The Book, Cat, & Cat Book Lovers Almanac

of historical trivia regarding books, cats, and other animals. Actually this blog has evolved so that it is described better as a blog about cats in history and culture. And we take as a theme the advice of Aldous Huxley: If you want to be a writer, get some cats. Don't forget to see the archived articles linked at the bottom of the page.

September 1, 2012

September 1, 1906

Eleanor Alice Burford (September 1, 1906 to January 18,  1993) was born in London and married George Percival Hibbert, a businessman some years older than she, when she was in her early twenties. She was very beautiful. . He died in the 1960s. Mrs. Hibbert was very private and information about her life is sparse. Her father worked odd jobs and she dropped out of school to work in a shop. But marriage gave her time to write. Her husband was a leather merchant and shared her love of books. According to her New York Times obituary:

In all, Mrs. Hibbert wrote about 200 novels. They were romantic tales, often filled with rich historical detail, that regularly featured young women living in castles and country manors. She said she focused on "women of integrity and strong character" who were "struggling for liberation, fighting for their own survival."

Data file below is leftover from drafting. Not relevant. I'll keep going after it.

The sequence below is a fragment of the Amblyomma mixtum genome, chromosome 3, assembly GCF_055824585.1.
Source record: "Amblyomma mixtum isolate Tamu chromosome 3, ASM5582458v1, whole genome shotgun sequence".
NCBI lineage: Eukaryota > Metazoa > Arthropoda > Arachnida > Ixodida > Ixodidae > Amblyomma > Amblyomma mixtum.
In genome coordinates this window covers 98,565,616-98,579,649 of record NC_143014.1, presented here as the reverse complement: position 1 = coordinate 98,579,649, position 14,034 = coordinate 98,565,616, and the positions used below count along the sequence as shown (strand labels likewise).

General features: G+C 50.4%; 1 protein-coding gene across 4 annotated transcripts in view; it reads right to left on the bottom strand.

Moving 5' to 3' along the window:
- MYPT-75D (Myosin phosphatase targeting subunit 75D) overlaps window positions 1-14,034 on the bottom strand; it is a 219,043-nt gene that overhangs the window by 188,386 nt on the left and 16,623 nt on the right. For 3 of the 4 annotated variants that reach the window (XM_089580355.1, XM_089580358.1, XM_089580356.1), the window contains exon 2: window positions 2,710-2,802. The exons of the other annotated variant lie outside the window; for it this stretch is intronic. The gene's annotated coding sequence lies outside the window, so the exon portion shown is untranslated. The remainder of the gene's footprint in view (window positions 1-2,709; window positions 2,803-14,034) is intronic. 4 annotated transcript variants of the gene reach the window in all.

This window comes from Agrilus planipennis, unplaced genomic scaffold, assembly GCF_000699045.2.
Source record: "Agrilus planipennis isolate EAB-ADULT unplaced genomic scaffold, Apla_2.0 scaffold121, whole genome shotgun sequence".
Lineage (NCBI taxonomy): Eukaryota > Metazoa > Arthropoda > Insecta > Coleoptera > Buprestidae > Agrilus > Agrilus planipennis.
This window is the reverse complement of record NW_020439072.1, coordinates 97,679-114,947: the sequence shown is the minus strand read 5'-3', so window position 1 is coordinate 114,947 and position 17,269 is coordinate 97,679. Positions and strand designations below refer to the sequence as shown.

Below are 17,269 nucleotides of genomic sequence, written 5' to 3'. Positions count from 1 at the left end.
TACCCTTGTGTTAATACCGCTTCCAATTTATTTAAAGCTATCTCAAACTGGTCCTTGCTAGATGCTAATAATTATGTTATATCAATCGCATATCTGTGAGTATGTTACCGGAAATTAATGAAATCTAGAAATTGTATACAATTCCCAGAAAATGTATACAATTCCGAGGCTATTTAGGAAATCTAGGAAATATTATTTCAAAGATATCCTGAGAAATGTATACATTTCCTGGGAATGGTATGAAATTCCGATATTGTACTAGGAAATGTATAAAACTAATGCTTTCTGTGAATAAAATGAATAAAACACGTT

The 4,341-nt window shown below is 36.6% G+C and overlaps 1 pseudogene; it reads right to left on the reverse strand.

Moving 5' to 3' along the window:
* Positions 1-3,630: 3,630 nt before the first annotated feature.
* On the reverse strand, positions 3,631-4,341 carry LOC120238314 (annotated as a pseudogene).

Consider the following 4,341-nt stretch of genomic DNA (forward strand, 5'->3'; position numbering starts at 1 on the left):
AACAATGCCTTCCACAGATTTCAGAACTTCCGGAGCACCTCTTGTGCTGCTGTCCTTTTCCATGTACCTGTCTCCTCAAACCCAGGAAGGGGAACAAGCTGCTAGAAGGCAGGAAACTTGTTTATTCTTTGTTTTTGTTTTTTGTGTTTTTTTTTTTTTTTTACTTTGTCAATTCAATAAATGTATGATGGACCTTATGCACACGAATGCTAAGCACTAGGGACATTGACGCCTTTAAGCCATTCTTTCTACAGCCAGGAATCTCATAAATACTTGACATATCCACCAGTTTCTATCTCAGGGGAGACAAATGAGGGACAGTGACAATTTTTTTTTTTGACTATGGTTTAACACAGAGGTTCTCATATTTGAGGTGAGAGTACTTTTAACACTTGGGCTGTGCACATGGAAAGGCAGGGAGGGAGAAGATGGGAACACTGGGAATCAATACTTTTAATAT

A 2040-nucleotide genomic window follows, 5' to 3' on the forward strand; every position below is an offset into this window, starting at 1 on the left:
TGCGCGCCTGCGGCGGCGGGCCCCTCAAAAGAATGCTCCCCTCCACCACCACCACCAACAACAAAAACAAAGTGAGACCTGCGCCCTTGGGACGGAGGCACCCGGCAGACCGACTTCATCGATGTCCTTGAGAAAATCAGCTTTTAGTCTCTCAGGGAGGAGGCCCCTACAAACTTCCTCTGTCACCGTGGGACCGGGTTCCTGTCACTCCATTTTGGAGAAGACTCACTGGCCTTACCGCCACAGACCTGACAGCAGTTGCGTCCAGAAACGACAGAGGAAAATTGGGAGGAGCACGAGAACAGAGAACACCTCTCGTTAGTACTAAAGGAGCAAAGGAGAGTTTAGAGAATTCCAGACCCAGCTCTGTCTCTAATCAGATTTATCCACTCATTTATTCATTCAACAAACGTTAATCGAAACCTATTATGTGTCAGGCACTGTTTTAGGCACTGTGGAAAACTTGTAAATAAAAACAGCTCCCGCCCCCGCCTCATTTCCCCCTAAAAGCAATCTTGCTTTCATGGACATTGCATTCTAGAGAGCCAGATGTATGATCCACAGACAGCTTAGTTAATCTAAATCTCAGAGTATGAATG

Her books, which were translated into 20 languages, were especially popular in her native England, the United States and Australia. Although some critics dismissed her books, others found them well-done works of their type.

Her first published novel was "Beyond the Blue Mountains" (1947), under the Plaidy name. Eventually she wrote 90 Plaidy books, many of which were historical novels about royalty.

In 1960 she tried a new name and a new genre. At the suggestion of an agent, Patricia Schartle Myrer, Mrs. Hibbert wrote a romantic suspense novel set in Cornwall and published under the Victoria Holt pen name. The result, "Mistress of Mellyn," was an instant international best seller.

Thirty more Holt novels followed, establishing Mrs. Hibbert as a pioneer in the romantic suspense or Gothic genre.

Here are the names under which she wrote:
Eleanor Burford,
Jean Plaidy,
Elbur Ford,
Kathleen Kellow,
Ellalice Tate,
Anna Percival,
Victoria Holt,
Philippa Carr

It was as Victoria Holt that Hibbert wrote the romance novel, The Shadow of the Lynx. (1971) In this story there is a cat named Bella. Other stuff no doubt also happens. There were no children to survive the Hibberts.

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